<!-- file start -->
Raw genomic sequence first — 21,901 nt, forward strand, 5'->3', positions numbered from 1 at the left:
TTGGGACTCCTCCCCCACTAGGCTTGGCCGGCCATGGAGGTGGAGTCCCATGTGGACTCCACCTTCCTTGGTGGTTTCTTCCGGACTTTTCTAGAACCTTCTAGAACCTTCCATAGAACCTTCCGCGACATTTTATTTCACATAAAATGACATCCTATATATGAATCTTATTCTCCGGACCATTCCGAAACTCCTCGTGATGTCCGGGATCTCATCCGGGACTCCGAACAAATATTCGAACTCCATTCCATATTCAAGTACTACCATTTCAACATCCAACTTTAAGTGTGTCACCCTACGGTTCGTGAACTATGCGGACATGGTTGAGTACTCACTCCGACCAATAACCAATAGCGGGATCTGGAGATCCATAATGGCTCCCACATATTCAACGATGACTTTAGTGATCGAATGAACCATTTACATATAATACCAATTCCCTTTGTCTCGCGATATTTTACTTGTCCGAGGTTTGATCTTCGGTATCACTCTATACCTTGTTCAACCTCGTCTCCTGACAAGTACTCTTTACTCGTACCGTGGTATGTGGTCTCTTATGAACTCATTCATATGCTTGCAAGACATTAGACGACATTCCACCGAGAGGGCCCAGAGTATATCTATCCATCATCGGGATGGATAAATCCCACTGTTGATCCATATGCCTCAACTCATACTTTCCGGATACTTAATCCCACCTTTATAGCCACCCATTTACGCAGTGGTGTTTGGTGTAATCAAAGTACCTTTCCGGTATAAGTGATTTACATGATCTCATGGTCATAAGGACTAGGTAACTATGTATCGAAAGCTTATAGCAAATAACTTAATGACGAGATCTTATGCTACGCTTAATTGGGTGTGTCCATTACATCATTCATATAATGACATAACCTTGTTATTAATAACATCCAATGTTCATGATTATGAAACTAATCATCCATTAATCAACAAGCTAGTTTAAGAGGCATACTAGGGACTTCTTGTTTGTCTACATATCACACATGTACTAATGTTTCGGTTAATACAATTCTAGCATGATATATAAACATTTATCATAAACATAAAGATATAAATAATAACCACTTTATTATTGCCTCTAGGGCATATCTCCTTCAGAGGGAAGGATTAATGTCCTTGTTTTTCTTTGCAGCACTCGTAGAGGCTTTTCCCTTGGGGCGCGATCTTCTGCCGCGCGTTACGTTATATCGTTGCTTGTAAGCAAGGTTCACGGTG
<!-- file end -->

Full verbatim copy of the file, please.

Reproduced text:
Raw genomic sequence first — 21,901 nt, forward strand, 5'->3', positions numbered from 1 at the left:
TTGGGACTCCTCCCCCACTAGGCTTGGCCGGCCATGGAGGTGGAGTCCCATGTGGACTCCACCTTCCTTGGTGGTTTCTTCCGGACTTTTCTAGAACCTTCTAGAACCTTCCATAGAACCTTCCGCGACATTTTATTTCACATAAAATGACATCCTATATATGAATCTTATTCTCCGGACCATTCCGAAACTCCTCGTGATGTCCGGGATCTCATCCGGGACTCCGAACAAATATTCGAACTCCATTCCATATTCAAGTACTACCATTTCAACATCCAACTTTAAGTGTGTCACCCTACGGTTCGTGAACTATGCGGACATGGTTGAGTACTCACTCCGACCAATAACCAATAGCGGGATCTGGAGATCCATAATGGCTCCCACATATTCAACGATGACTTTAGTGATCGAATGAACCATTTACATATAATACCAATTCCCTTTGTCTCGCGATATTTTACTTGTCCGAGGTTTGATCTTCGGTATCACTCTATACCTTGTTCAACCTCGTCTCCTGACAAGTACTCTTTACTCGTACCGTGGTATGTGGTCTCTTATGAACTCATTCATATGCTTGCAAGACATTAGACGACATTCCACCGAGAGGGCCCAGAGTATATCTATCCATCATCGGGATGGATAAATCCCACTGTTGATCCATATGCCTCAACTCATACTTTCCGGATACTTAATCCCACCTTTATAGCCACCCATTTACGCAGTGGTGTTTGGTGTAATCAAAGTACCTTTCCGGTATAAGTGATTTACATGATCTCATGGTCATAAGGACTAGGTAACTATGTATCGAAAGCTTATAGCAAATAACTTAATGACGAGATCTTATGCTACGCTTAATTGGGTGTGTCCATTACATCATTCATATAATGACATAACCTTGTTATTAATAACATCCAATGTTCATGATTATGAAACTAATCATCCATTAATCAACAAGCTAGTTTAAGAGGCATACTAGGGACTTCTTGTTTGTCTACATATCACACATGTACTAATGTTTCGGTTAATACAATTCTAGCATGATATATAAACATTTATCATAAACATAAAGATATAAATAATAACCACTTTATTATTGCCTCTAGGGCATATCTCCTTCAGAGGGAAGGATTAATGTCCTTGTTTTTCTTTGCAGCACTCGTAGAGGCTTTTCCCTTGGGGCGCGATCTTCTGCCGCGCGTTACGTTATATCGTTGCTTGTAAGCAAGGTTCACGGTG